Chaplin 1992 Produced and directed by Richard Attenborough. Adapted from Chaplin’s My Autobiography by Chaplin and Chaplin: His Life and Art by film critic David Robinson. With Robert Downey Jr. (Chaplin), Marisa Tomei, Dan Aykroyd, Kevin Kline. Geraldine Chaplin plays her own grandmother. Downey won the BAFTA, but not The Academy Award. A thorough biography i.e. liberties were taken, depiction is glossy, but Downey is undisputedly wonderful and one gets a good sense of Chaplin’s extraordinary life.
We see a hand to mouth British childhood and the incarceration of Chaplin’s unbalanced mother, juvenile acting with his brother Sydney, an invitation to Hollywood by Mack Sennett where brilliant improvisation catches everyone’s eye and Chaplin invents Little Tramp; the rise to box office gold, and owning his own studio.
Innovation, multiple talents, sizeable ego and a wandering eye that rests exclusively on very, very young women propel him. All this is told in flashback from Switzerland to which Chaplin was exiled with his last great love. Thoroughly entertaining. Amazon Prime
Stan & Ollie 2018 Directed by Jon S. Baird. With Steve Coogan and John C. Reilly. Late in their fading, tandem careers, Stan Laurel and Oliver Hardy have problems both with the studio and each other. (Stan feels Ollie betrayed him.) In order to stay in the public eye and perhaps mount a film based on their own ideas, they agree to an eight month tour of music halls in the United Kingdom and Ireland. Seats, however, are depressingly empty. The duo is further humiliated by having to judge beauty contests and cut ribbons.
When the inept publicist finally makes an effort, crowds gather to cheer the celebrated team. Their wives are visiting at the time. Private conversations occur. Sniping becomes listening. Ollie is ill and had been warned not to embark on the tour. Stan won’t consider replacing him. Warmth returns to the friendship. The rest of trip is cancelled. In fact, Laurel and Hardy never worked on stage together again. A little film. Nicely done, but dependent on whether you buy the actors as the men they portray. Perhaps, if you think of it as channeling. Amazon Prime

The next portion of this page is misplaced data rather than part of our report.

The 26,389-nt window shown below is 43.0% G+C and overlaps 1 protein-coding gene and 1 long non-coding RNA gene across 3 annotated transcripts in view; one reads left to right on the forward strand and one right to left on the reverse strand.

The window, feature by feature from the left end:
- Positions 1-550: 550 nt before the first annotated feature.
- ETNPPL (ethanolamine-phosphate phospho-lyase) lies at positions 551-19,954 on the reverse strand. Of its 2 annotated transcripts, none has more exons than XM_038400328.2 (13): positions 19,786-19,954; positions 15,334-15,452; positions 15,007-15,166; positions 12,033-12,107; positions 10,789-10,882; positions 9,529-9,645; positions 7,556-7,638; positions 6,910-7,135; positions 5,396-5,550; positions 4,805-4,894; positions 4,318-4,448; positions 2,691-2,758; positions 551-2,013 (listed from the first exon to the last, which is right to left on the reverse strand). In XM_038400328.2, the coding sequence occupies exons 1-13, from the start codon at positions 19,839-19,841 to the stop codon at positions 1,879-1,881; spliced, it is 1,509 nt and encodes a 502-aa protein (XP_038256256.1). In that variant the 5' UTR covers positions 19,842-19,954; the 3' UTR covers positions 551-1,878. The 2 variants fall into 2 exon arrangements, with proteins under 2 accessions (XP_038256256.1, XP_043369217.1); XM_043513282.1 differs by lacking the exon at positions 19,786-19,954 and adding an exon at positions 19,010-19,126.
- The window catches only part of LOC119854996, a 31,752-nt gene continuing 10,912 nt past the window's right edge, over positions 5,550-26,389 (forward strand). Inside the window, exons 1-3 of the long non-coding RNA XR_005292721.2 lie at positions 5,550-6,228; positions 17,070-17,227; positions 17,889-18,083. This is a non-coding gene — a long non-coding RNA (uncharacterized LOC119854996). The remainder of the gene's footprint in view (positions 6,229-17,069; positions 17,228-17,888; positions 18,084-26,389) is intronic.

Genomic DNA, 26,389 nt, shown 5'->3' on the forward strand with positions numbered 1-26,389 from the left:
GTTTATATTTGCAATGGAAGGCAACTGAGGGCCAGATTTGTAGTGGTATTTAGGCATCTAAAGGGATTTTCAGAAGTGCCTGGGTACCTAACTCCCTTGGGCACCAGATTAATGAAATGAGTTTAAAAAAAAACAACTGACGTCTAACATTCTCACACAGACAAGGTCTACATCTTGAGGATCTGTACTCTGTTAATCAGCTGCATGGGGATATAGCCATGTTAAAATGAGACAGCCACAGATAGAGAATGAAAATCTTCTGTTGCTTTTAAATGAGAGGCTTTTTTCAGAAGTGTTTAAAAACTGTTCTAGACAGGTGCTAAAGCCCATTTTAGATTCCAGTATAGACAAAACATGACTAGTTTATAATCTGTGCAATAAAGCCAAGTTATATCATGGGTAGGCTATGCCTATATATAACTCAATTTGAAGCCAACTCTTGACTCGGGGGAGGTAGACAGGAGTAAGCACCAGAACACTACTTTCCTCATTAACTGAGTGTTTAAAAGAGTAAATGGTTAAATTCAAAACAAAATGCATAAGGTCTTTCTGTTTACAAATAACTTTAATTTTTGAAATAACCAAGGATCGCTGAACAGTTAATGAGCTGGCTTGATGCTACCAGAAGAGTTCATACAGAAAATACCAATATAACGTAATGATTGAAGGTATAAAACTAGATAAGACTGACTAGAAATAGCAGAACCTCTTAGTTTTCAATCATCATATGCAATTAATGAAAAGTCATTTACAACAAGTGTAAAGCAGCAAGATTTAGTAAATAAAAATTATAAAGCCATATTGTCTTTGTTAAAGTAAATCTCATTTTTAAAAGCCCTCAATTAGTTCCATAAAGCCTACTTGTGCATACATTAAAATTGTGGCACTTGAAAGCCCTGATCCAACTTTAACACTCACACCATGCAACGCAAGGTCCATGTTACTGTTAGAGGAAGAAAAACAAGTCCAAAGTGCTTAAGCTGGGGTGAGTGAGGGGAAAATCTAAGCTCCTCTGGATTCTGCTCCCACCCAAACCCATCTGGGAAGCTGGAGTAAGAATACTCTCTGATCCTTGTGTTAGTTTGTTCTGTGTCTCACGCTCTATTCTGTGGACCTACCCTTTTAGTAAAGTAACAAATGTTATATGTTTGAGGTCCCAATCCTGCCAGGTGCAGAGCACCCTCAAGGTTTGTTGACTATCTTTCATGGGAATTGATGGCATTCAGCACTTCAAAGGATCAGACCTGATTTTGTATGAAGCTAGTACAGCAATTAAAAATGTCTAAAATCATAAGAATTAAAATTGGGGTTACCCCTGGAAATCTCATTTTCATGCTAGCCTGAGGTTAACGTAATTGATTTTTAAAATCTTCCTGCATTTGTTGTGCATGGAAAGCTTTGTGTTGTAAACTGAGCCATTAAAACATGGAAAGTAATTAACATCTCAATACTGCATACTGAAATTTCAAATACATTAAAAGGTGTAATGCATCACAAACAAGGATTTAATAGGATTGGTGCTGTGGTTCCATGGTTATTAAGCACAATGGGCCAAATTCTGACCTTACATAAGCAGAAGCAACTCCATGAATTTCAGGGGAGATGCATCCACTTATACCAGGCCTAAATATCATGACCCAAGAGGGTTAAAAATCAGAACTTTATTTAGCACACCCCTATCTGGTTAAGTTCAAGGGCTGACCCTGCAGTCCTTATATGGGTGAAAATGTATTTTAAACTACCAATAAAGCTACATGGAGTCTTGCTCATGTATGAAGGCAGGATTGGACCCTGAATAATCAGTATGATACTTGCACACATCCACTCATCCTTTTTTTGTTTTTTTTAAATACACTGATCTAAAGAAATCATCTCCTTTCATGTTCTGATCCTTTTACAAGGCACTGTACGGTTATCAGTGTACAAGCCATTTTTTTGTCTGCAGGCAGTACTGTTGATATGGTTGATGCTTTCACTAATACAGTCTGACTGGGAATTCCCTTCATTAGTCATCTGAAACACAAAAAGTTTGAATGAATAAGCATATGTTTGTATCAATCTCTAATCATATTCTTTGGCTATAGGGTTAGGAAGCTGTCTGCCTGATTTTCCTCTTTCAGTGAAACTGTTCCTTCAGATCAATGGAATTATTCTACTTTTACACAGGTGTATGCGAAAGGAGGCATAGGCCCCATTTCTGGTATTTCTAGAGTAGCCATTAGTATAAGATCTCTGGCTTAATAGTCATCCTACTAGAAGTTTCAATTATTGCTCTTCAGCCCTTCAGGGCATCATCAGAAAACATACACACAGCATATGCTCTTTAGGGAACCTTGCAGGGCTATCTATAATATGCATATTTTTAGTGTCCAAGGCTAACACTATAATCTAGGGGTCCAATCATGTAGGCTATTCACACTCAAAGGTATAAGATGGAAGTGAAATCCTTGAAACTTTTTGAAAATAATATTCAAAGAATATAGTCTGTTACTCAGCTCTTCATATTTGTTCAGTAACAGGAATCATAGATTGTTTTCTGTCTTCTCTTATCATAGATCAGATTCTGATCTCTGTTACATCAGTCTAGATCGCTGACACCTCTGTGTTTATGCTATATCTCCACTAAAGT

The Day of The Locust 1975 Based on the 1939 novel by Nathanael West. Directed by John Schlesinger. With Donald Sutherland, Karen Black, Geraldine Page, Richard Dysart. Takes place just before WWII. A film painter, a randy dwarf, an aspiring actress, an aggressive stage mother and a volatile, repressed accountant plagued by unrequited love make bad decisions in a decadent environment and suffer for it. Critics called the depiction of Hollywood as “a dumping ground for broken dreams,” “a wonderful critique on loneliness and desolation.” Perhaps save this one for better times. Amazon Prime
The Bad and the Beautiful 1952 Directed by Vincente Minnelli. With Kirk Douglas, Lana Turner, Walter Pidgeon, Dick Powell, Gloria Graham, Barry Sullivan. Producer/Director Jonathan Shields has screwed just about everyone with whom he began in the film business while trying to shed his once-studio-head father’s bad reputation. Told in bitter flashbacks by those he betrayed but eventually helped make famous, we watch every self serving, Machiavellian move he’s made on the way up. Way down on his luck, Shields is asking his former friends to work on a film for which he can’t secure financing without their participation. A pithy melodrama and grand of its kind. Amazon Prime